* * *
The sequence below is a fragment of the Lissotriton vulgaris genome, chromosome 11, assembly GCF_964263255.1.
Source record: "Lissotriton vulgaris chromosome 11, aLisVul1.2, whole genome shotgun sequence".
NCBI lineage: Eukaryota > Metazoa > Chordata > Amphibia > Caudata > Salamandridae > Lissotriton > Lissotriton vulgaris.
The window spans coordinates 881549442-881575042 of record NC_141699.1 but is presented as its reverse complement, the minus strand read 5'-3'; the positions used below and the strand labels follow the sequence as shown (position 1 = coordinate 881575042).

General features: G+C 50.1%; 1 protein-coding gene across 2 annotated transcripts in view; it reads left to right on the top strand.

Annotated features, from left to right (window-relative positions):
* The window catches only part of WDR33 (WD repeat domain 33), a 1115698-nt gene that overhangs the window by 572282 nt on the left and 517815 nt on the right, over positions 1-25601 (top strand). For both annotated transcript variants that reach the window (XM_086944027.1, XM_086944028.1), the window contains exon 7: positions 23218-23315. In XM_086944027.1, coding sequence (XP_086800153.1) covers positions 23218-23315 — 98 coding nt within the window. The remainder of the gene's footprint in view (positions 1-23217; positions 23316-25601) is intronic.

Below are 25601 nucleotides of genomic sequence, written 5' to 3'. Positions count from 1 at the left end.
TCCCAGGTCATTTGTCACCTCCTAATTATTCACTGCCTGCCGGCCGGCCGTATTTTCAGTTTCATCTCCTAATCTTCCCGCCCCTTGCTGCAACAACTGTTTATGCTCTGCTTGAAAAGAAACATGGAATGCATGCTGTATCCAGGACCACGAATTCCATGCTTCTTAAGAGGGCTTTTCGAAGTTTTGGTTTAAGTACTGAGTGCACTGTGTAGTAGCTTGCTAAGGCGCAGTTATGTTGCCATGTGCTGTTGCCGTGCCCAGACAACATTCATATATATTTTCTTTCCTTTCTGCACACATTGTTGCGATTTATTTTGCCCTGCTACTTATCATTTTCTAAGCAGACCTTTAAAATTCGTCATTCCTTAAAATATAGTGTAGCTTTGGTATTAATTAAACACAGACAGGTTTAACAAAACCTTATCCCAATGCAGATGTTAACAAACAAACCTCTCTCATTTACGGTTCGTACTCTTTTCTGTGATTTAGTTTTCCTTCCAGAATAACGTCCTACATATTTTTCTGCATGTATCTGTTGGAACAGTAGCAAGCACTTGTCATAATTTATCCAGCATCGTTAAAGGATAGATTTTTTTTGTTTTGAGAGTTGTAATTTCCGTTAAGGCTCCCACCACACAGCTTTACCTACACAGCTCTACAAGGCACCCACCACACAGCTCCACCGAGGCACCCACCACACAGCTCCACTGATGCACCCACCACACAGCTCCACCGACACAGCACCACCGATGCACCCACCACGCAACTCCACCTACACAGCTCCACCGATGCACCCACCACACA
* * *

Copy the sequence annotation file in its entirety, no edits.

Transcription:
The sequence below is a fragment of the Lissotriton vulgaris genome, chromosome 11, assembly GCF_964263255.1.
Source record: "Lissotriton vulgaris chromosome 11, aLisVul1.2, whole genome shotgun sequence".
NCBI lineage: Eukaryota > Metazoa > Chordata > Amphibia > Caudata > Salamandridae > Lissotriton > Lissotriton vulgaris.
The window spans coordinates 881549442-881575042 of record NC_141699.1 but is presented as its reverse complement, the minus strand read 5'-3'; the positions used below and the strand labels follow the sequence as shown (position 1 = coordinate 881575042).

General features: G+C 50.1%; 1 protein-coding gene across 2 annotated transcripts in view; it reads left to right on the top strand.

Annotated features, from left to right (window-relative positions):
* The window catches only part of WDR33 (WD repeat domain 33), a 1115698-nt gene that overhangs the window by 572282 nt on the left and 517815 nt on the right, over positions 1-25601 (top strand). For both annotated transcript variants that reach the window (XM_086944027.1, XM_086944028.1), the window contains exon 7: positions 23218-23315. In XM_086944027.1, coding sequence (XP_086800153.1) covers positions 23218-23315 — 98 coding nt within the window. The remainder of the gene's footprint in view (positions 1-23217; positions 23316-25601) is intronic.

Below are 25601 nucleotides of genomic sequence, written 5' to 3'. Positions count from 1 at the left end.
TCCCAGGTCATTTGTCACCTCCTAATTATTCACTGCCTGCCGGCCGGCCGTATTTTCAGTTTCATCTCCTAATCTTCCCGCCCCTTGCTGCAACAACTGTTTATGCTCTGCTTGAAAAGAAACATGGAATGCATGCTGTATCCAGGACCACGAATTCCATGCTTCTTAAGAGGGCTTTTCGAAGTTTTGGTTTAAGTACTGAGTGCACTGTGTAGTAGCTTGCTAAGGCGCAGTTATGTTGCCATGTGCTGTTGCCGTGCCCAGACAACATTCATATATATTTTCTTTCCTTTCTGCACACATTGTTGCGATTTATTTTGCCCTGCTACTTATCATTTTCTAAGCAGACCTTTAAAATTCGTCATTCCTTAAAATATAGTGTAGCTTTGGTATTAATTAAACACAGACAGGTTTAACAAAACCTTATCCCAATGCAGATGTTAACAAACAAACCTCTCTCATTTACGGTTCGTACTCTTTTCTGTGATTTAGTTTTCCTTCCAGAATAACGTCCTACATATTTTTCTGCATGTATCTGTTGGAACAGTAGCAAGCACTTGTCATAATTTATCCAGCATCGTTAAAGGATAGATTTTTTTTGTTTTGAGAGTTGTAATTTCCGTTAAGGCTCCCACCACACAGCTTTACCTACACAGCTCTACAAGGCACCCACCACACAGCTCCACCGAGGCACCCACCACACAGCTCCACTGATGCACCCACCACACAGCTCCACCGACACAGCACCACCGATGCACCCACCACGCAACTCCACCTACACAGCTCCACCGATGCACCCACCACACA